My mission has changed over time the more I race. At first I just wanted to feel better, to find something worth waking up to on a daily. The more that I have raced, I found my purpose. Running for those who have Spina Bifida. Going into the homes of these kids and spending one on one time with them, recharged my battery and gave me more direction on staying true to my mission. Doing my best and telling others my story. Seeing those kids waiting for me at the finish line with there families made my heart so happy.
Another Spartan race completed! Couldn't of done it without my team. Oh but wait, we still have another race the next day!
The next day Liz and I ran together, she has an amazing daughter Emily who has Spina Bifida. This firecracker enters kid races in her walker and her hot pink crutches! They welcomed me into there home for a sleep over and let me tell you, this future Spartan already has her own medal rack...I love it!!!! Liz was my 1 and only runner for Sunday. This was her first Spartan race.
Right off the bat I swear it felt hotter than the day before. Mile one I told Liz, I feel like I've been on this course ha. We went though all the same obstacles until about mile 5. Then we were faced with the largest mud pit I had ever seen. Who knew yards of mud pits existed deep into the ski resort. Oh and there was barbwire along the sides to keep you on the course.
We attempted the mud pit and immediately knew it wasn't going to work. You would think the mud pit was one level, until you stepped into it got some speed and boom it dropped off shoulders deep. My crutches kept getting stuck. The only way around this was going on the sides. Thankfully I had a team I met up with who helped me stay on the outer edges.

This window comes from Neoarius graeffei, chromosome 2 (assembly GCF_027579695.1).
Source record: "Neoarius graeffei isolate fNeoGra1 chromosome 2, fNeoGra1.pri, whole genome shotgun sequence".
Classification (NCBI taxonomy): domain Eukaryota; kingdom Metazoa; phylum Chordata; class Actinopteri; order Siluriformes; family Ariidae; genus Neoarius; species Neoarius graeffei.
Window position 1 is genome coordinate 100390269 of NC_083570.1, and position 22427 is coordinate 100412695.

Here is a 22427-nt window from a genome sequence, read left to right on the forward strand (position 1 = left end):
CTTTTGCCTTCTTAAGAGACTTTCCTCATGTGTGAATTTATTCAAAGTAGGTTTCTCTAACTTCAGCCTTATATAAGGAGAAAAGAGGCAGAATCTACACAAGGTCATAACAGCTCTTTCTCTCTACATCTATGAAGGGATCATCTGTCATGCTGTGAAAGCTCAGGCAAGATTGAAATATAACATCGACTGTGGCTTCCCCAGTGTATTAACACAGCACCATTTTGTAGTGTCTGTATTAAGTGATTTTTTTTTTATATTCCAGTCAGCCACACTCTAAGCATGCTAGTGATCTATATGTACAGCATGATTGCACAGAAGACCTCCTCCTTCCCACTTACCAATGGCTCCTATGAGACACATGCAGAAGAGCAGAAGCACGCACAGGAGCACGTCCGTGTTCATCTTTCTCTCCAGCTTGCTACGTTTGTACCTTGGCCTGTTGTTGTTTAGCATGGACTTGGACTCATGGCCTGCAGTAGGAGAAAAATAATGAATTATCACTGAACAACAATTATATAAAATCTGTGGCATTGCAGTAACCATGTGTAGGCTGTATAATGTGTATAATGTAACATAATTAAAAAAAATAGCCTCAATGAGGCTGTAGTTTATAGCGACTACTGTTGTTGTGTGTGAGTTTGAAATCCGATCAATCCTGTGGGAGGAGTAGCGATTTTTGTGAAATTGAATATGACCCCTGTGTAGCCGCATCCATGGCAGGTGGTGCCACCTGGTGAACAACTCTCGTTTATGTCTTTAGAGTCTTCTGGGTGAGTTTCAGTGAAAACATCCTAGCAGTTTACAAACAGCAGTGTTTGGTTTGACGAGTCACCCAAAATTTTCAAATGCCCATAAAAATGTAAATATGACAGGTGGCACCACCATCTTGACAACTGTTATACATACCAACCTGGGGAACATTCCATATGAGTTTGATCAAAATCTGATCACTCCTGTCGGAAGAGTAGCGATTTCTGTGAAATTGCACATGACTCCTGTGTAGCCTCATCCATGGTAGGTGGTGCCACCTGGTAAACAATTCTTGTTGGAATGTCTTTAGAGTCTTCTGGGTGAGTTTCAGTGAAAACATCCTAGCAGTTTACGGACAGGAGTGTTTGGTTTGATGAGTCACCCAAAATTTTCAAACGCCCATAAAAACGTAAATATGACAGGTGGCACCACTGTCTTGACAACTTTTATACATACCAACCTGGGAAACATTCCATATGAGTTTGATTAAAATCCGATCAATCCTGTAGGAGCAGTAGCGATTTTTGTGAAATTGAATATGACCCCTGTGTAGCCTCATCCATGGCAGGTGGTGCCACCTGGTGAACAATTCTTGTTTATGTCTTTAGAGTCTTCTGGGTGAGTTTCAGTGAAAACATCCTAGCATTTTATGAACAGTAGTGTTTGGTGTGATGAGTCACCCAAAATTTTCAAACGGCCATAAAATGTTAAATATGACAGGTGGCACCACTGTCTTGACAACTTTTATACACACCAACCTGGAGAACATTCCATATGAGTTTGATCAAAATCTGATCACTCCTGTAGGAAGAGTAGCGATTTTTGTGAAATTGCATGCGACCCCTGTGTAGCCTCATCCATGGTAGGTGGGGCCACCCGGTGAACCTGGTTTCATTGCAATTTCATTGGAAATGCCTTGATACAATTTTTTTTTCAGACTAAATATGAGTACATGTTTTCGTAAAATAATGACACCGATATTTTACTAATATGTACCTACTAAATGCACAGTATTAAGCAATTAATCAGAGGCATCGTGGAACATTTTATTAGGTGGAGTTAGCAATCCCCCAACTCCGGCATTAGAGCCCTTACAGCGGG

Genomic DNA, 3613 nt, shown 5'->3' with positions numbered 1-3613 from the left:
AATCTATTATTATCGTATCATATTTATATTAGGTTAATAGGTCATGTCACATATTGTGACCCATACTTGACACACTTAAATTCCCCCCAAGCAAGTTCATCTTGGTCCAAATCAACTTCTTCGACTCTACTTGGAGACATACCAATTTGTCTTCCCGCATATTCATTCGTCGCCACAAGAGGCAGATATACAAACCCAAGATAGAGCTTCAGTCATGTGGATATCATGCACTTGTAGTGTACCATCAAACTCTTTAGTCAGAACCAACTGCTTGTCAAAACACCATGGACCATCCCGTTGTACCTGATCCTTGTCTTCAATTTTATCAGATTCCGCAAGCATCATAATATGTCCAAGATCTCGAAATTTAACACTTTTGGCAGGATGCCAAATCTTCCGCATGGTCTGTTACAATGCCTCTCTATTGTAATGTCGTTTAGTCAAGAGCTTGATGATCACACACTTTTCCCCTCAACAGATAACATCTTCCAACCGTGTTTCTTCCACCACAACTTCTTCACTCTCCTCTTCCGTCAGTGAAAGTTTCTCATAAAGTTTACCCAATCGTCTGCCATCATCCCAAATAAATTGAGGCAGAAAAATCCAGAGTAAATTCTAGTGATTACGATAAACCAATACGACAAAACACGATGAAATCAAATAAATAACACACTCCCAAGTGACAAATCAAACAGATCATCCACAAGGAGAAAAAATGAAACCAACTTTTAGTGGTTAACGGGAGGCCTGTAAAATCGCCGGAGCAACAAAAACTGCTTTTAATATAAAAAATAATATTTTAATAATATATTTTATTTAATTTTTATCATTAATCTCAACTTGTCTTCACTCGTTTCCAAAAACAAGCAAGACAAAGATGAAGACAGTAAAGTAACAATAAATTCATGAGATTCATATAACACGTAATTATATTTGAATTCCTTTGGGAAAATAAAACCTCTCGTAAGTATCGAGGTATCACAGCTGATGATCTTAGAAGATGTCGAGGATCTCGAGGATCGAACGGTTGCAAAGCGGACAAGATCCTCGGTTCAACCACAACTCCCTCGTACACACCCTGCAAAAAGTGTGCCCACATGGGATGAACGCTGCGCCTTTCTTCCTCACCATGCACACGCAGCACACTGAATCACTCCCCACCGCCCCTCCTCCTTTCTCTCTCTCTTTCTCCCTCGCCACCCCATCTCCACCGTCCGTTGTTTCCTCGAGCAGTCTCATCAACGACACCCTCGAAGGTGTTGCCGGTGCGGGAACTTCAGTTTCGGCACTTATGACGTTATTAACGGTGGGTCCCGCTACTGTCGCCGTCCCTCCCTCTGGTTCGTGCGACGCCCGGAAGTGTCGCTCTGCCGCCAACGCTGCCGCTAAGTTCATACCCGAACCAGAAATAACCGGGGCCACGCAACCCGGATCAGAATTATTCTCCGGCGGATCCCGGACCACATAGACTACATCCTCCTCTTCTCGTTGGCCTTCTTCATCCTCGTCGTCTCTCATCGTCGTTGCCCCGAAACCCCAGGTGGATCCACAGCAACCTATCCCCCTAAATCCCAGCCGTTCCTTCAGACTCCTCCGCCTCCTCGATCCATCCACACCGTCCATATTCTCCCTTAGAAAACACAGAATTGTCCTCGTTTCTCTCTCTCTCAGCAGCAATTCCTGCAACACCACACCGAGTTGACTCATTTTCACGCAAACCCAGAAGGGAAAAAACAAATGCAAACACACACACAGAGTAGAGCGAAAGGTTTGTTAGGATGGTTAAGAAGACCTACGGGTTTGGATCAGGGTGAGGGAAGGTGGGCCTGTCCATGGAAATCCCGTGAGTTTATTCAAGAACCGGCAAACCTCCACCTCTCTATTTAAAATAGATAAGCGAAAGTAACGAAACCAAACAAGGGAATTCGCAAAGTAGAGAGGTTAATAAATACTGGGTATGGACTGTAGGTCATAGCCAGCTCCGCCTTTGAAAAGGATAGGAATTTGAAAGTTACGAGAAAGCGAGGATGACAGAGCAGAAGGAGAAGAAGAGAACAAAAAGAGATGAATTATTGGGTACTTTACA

I can't tell you how many times I lost my crutches, we would stop and dig for them. Liz lost her shoes, she ended up running barefoot though the mud until we finished it. This obstacle took quite awhile. We laughed a lot, I think at that point we might have have been delirious due to the heat and being on the course for 6+ hours. The rope climb got me this time, I made it to the top so completely exhausted, but couldn't hit the bell. I had exhausted all my upper body by the second day. I learned what I needed to do next time and moved on.
By the time we got out of the mud pits, rain started then thunder. I started freaking out running and skipping a few obstacles, I had to...I'm using medal crutches. Lighting and medal don't go together. hahaha.
Liz and I had such a great time, we crossed the finish line with rain and lighting, while her family waited for us under the slippery wall, Emily was cheering for us so loudly!!! I knew all the suffering hahah and having to dig for my crutches, all the heat, all the mustard packets I had ate paid off. All for hugs and smiles waiting for us at the finish line, I knew my mission was complete.
Showing these kids and parents anything is possible, you just might just have to do things a little differently, and that's okay. I learned that I am stronger then I thought, that life is better being lived by example for others to follow.
Canada you were amazing. Thank you to the Spartan staff, thank you to all those who ran with me, thank you to everyone who cheered for me. Truly, thank you.